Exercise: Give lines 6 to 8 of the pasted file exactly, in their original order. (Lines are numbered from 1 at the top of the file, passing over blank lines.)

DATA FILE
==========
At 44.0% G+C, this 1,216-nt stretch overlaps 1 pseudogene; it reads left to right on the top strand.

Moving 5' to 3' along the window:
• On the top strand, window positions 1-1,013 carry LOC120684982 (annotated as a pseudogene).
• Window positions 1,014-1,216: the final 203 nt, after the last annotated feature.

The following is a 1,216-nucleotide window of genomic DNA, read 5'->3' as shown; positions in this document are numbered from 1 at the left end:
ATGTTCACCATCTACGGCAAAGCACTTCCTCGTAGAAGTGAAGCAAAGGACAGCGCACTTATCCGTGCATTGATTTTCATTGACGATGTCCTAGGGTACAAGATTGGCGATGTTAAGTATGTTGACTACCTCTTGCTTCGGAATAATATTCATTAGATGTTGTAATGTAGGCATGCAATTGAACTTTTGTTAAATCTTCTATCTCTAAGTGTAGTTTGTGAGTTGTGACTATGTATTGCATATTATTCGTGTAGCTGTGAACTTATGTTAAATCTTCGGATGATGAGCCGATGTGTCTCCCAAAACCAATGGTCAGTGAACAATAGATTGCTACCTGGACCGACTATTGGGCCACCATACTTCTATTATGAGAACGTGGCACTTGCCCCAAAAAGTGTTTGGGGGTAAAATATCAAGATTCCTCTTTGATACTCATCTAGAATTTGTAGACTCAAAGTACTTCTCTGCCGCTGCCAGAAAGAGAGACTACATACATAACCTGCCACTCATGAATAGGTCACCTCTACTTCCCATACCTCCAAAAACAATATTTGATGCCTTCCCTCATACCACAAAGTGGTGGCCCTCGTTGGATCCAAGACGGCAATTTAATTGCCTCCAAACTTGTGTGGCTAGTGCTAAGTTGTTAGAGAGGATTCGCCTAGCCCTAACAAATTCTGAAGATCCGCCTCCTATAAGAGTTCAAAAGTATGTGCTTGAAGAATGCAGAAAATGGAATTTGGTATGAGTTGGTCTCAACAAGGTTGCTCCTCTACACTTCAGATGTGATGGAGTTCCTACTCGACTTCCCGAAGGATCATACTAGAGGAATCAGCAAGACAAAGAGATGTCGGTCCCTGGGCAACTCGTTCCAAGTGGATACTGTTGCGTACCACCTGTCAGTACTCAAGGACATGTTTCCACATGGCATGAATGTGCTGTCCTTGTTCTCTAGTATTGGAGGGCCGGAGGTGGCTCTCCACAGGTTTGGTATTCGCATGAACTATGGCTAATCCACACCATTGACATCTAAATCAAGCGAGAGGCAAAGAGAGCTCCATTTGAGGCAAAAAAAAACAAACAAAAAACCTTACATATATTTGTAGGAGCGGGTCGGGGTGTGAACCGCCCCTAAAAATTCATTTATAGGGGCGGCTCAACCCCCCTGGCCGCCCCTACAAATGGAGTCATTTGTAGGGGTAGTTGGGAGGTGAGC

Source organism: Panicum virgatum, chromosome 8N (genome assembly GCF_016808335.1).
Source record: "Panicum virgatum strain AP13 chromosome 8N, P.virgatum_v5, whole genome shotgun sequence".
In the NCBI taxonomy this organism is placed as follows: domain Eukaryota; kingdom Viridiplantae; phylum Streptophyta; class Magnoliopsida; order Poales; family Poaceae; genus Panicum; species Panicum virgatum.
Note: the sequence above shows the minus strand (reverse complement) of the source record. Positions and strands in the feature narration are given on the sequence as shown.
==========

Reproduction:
ATGTTCACCATCTACGGCAAAGCACTTCCTCGTAGAAGTGAAGCAAAGGACAGCGCACTTATCCGTGCATTGATTTTCATTGACGATGTCCTAGGGTACAAGATTGGCGATGTTAAGTATGTTGACTACCTCTTGCTTCGGAATAATATTCATTAGATGTTGTAATGTAGGCATGCAATTGAACTTTTGTTAAATCTTCTATCTCTAAGTGTAGTTTGTGAGTTGTGACTATGTATTGCATATTATTCGTGTAGCTGTGAACTTATGTTAAATCTTCGGATGATGAGCCGATGTGTCTCCCAAAACCAATGGTCAGTGAACAATAGATTGCTACCTGGACCGACTATTGGGCCACCATACTTCTATTATGAGAACGTGGCACTTGCCCCAAAAAGTGTTTGGGGGTAAAATATCAAGATTCCTCTTTGATACTCATCTAGAATTTGTAGACTCAAAGTACTTCTCTGCCGCTGCCAGAAAGAGAGACTACATACATAACCTGCCACTCATGAATAGGTCACCTCTACTTCCCATACCTCCAAAAACAATATTTGATGCCTTCCCTCATACCACAAAGTGGTGGCCCTCGTTGGATCCAAGACGGCAATTTAATTGCCTCCAAACTTGTGTGGCTAGTGCTAAGTTGTTAGAGAGGATTCGCCTAGCCCTAACAAATTCTGAAGATCCGCCTCCTATAAGAGTTCAAAAGTATGTGCTTGAAGAATGCAGAAAATGGAATTTGGTATGAGTTGGTCTCAACAAGGTTGCTCCTCTACACTTCAGATGTGATGGAGTTCCTACTCGACTTCCCGAAGGATCATACTAGAGGAATCAGCAAGACAAAGAGATGTCGGTCCCTGGGCAACTCGTTCCAAGTGGATACTGTTGCGTACCACCTGTCAGTACTCAAGGACATGTTTCCACATGGCATGAATGTGCTGTCCTTGTTCTCTAGTATTGGAGGGCCGGAGGTGGCTCTCCACAGGTTTGGTATTCGCATGAACTATGGCTAATCCACACCATTGACATCTAAATCAAGCGAGAGGCAAAGAGAGCTCCATTTGAGGCAAAAAAAAACAAACAAAAAACCTTACATATATTTGTAGGAGCGGGTCGGGGTGTGAACCGCCCCTAAAAATTCATTTATAGGGGCGGCTCAACCCCCCTGGCCGCCCCTACAAATGGAGTCATTTGTAGGGGTAGTTGGGAGGTGAGC

Source organism: Panicum virgatum, chromosome 8N (genome assembly GCF_016808335.1).
Source record: "Panicum virgatum strain AP13 chromosome 8N, P.virgatum_v5, whole genome shotgun sequence".